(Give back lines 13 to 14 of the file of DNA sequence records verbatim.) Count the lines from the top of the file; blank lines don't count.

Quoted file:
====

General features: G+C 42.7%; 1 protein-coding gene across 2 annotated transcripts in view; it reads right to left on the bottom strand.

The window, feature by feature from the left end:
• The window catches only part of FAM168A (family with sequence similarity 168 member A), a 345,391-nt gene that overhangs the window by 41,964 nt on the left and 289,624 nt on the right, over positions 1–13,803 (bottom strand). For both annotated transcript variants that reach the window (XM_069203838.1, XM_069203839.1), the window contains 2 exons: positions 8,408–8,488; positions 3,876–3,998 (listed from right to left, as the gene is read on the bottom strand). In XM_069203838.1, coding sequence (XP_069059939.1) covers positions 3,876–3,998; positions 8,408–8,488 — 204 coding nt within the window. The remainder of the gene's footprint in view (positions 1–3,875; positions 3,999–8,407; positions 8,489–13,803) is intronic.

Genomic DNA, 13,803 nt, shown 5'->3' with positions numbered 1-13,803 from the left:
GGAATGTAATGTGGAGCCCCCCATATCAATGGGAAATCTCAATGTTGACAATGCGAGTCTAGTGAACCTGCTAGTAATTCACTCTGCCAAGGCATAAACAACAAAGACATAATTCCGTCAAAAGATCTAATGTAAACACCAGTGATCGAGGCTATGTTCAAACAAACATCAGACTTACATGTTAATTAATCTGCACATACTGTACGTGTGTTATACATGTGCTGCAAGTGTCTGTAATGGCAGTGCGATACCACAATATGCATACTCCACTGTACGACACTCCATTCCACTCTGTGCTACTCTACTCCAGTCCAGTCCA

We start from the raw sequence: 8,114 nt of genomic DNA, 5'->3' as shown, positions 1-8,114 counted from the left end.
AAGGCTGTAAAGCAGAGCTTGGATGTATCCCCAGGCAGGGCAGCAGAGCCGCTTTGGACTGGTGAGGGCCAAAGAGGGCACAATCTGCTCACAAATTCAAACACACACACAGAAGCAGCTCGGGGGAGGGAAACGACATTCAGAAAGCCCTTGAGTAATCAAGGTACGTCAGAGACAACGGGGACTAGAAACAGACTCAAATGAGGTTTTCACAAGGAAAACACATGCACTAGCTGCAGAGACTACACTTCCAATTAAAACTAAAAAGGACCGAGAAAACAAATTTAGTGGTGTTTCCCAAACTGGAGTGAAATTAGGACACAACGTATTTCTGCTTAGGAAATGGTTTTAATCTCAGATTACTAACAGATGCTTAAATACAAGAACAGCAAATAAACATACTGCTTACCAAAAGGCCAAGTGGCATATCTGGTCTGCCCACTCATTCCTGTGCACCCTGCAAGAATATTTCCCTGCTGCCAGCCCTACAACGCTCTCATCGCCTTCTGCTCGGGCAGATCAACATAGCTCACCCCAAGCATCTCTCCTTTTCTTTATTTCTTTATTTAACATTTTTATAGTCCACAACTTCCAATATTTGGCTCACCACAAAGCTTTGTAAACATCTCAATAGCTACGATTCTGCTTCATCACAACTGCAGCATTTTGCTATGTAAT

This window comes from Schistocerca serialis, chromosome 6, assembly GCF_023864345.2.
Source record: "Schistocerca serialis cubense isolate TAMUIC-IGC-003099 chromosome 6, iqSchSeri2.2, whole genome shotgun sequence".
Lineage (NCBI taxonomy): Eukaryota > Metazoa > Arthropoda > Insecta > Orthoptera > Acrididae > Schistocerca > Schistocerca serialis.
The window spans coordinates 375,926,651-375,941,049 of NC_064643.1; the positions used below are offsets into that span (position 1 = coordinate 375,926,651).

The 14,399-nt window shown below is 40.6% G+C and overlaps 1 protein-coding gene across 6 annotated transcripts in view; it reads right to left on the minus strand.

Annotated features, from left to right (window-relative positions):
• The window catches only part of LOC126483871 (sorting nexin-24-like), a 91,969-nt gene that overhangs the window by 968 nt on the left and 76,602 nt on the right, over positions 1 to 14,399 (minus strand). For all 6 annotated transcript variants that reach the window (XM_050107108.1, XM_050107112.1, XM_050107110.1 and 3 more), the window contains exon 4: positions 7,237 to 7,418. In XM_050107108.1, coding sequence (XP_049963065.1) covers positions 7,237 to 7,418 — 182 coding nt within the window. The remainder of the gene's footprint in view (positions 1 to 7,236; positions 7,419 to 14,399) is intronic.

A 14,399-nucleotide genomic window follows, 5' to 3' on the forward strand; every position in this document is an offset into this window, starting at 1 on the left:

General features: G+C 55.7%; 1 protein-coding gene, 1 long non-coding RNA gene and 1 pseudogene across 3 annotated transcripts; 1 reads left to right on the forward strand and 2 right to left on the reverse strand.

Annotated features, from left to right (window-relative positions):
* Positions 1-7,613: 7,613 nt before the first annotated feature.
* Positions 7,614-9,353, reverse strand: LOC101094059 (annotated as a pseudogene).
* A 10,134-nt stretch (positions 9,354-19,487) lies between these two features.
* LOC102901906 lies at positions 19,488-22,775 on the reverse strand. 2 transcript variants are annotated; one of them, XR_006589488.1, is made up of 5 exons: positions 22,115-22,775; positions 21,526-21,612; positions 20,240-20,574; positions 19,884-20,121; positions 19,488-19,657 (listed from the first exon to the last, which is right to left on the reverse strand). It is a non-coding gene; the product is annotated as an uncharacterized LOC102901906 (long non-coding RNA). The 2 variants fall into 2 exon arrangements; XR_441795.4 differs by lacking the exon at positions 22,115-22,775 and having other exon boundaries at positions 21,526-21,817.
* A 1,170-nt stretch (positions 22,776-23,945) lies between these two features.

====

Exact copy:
Annotated features, from left to right (window-relative positions):
• The window catches only part of LOC126483871 (sorting nexin-24-like), a 91,969-nt gene that overhangs the window by 968 nt on the left and 76,602 nt on the right, over positions 1 to 14,399 (minus strand). For all 6 annotated transcript variants that reach the window (XM_050107108.1, XM_050107112.1, XM_050107110.1 and 3 more), the window contains exon 4: positions 7,237 to 7,418. In XM_050107108.1, coding sequence (XP_049963065.1) covers positions 7,237 to 7,418 — 182 coding nt within the window. The remainder of the gene's footprint in view (positions 1 to 7,236; positions 7,419 to 14,399) is intronic.